This element of the partnership focuses on prototyping regenerative luxury through design research across disciplines. This new strand incorporates projects, exhibitions and publications working closely with the LVMH Environment team and LIFE 360, the LVMH environment strategy.
Design for a regenerative epoch
View Rewilding Textiles [PDF, 7.4mb]
A research project in three parts:
1) Prototyping a bio-based colour palette for a post-petrol textile system:
The majority of our global textile production relies on synthetic dyes that are derived from crude oil, a high carbon dioxide-emitting industry, and have a toxic impact on aquatic life and local ecosystems. We want to imagine a future textile industry not dependent on petro-chemicals. Traditional natural dyes do not offer a viable alternative at global scale in part because of the large quantity of plants that would need to be grown, and compete with arable land for food production, in part because some conventional natural dye recipes rely on the use of toxic heavy metals to be fixed on the fibres. Today we are witnessing the emergence of new possibilities with bacterial, algae and food waste dyes that support a bio-circular system. Could we align a colouring textile system with regenerative principles? What are the challenges, limitations and opportunities offered when intersecting with these bio-based processes? And what are their sustainable impacts?
Our key objective for this project was to explore the intersection of bio-based and bio-circular colouring processes to establish the potential of these techniques when combined together. We have developed protocols to intersect the use of bacterial dyes with algae and food waste dyes, a process that has not been accomplished to date. Each of these colouring techniques is currently limited in terms of colour range. Our aim was to establish their potential so as to expand their colour palette when intertwined together.
There are key advantages to using these bio-based processes: bacterial dyes do not require the use of mordants and work on all fibre types. Algae pigments and food waste dyes and derived from the food industry waste stream, and offer a bio-circular approach to textile colouring. In our collection we have used naturally occurring tannins (such as pomegranate skin) to mordant fabrics and have not used any toxic metal salts.
The Detox Sequins are produced by CQ studio and are biofabricated out of a filtration process that cleans our textile dye waste water whether dyeing with bacteria, algae or food waste. By combining these bio-based colouring process together we have developed new knowledge for bio-based textile printing.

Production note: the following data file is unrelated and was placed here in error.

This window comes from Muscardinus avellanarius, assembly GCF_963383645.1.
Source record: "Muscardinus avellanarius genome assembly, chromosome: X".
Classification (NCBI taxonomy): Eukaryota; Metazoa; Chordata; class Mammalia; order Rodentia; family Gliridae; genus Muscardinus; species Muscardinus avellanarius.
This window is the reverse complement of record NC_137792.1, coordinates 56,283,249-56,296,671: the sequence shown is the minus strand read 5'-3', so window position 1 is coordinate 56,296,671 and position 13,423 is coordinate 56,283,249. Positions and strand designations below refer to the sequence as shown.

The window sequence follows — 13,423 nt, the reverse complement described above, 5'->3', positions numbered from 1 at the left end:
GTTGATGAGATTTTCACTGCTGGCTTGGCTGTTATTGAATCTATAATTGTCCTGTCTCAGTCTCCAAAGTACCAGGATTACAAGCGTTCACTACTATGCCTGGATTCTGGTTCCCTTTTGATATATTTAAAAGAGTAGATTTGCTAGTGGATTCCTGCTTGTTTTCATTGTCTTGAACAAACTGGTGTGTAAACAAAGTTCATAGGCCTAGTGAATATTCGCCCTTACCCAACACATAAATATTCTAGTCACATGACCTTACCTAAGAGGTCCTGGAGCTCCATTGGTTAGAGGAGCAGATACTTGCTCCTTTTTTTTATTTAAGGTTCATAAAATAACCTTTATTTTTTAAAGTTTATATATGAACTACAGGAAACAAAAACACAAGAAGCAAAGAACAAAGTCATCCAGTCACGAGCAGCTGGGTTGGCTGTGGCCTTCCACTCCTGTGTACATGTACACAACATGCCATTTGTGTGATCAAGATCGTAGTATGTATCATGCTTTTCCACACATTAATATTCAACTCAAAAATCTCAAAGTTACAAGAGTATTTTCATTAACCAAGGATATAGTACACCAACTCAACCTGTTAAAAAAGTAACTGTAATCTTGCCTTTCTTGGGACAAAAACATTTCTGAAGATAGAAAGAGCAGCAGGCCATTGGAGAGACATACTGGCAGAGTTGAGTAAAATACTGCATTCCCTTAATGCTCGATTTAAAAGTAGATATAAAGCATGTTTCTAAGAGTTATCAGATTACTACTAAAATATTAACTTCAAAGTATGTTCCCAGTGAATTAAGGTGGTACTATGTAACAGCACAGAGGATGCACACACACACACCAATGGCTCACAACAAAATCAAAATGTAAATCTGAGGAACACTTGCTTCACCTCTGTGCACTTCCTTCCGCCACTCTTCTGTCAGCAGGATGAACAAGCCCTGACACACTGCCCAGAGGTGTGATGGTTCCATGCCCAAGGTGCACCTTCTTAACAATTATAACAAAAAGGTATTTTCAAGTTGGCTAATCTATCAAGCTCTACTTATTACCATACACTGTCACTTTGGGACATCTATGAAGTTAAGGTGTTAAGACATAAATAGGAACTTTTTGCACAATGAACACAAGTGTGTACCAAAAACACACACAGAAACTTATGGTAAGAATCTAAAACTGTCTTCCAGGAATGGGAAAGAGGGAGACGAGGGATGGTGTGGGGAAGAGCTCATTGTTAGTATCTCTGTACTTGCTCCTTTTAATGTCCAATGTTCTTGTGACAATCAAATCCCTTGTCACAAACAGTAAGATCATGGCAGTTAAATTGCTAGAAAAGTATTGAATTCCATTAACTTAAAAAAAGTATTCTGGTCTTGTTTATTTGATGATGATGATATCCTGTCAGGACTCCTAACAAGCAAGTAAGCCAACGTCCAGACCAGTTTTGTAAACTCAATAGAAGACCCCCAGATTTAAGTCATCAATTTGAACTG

The design concept is informed by biophony, a process for assessing biodiversity levels by recording the sound generated by all species present in an ecosystem. The final print and knit collection is derived from sound map drawings and patterns informed by biodiversity data.
Rewilding Textiles Design Team:
Creative Direction: Carole Collet
Senior Designers: Ruth Lloyd and Cassie Quinn
Colour and Design Consultants: Rebecca Hoyes and Jo Pierce from Colour/Matter
Junior Designers: Tilda Fuller and Silvia Acién Parrilla
Materials sourced from:
Friendly Wool, Chargeur (regenerative wool and wool-silk); Huston Textiles (Climate Beneficial Wool), The Woolist (wool, wool-soy, wool-nettle); Fibras Del Viento, Samil, WTB (mohair), Söktaş (regenerative cotton), Nettle Circle and Himalayan Biotrade (regenerative nettle and organic cotton-nettle), and Cocccon (regenerative silk).
We also want to thank Colorifix for providing bacterial dyes, Living Ink and the Culture Collection of Algae and Protozoa (CCAP) for supplying algae-based inks.
2) Celebrate regenerative farmers:
With this collection we have worked with regenerative textiles so as to celebrate farmers and suppliers who have made the just and bold transition to regenerative agriculture. In collaboration with the Sustainable Angle and the LVMH environment team, we have sourced a range of fabrics and yarns grown in regenerative systems or designed to foster our genetic biodiverse heritage. These extraordinary materials are grown using ancestral, indigenous and contemporary techniques that actively restore our biodiversity as well as draw down atmospheric carbon.
3) Foster a transition to regenerative textile design:
And finally, Maison/0 has created a publication for designers who want to engage with the regenerative textile movement and gain an understanding of their own creative agency to transform the textile and fashion industry. This publication was developed with the MA Fashion Communication course at Central Saint Martins UAL as an entry point into the landscape of regenerative textile design. It features a series of short articles, interviews and toolkits. We hope this publication will encourage and support designers to proactively transition to a nature-positive and regenerative fashion system.
Designing in Turbulent Times exhibition film, London Design Festival 2019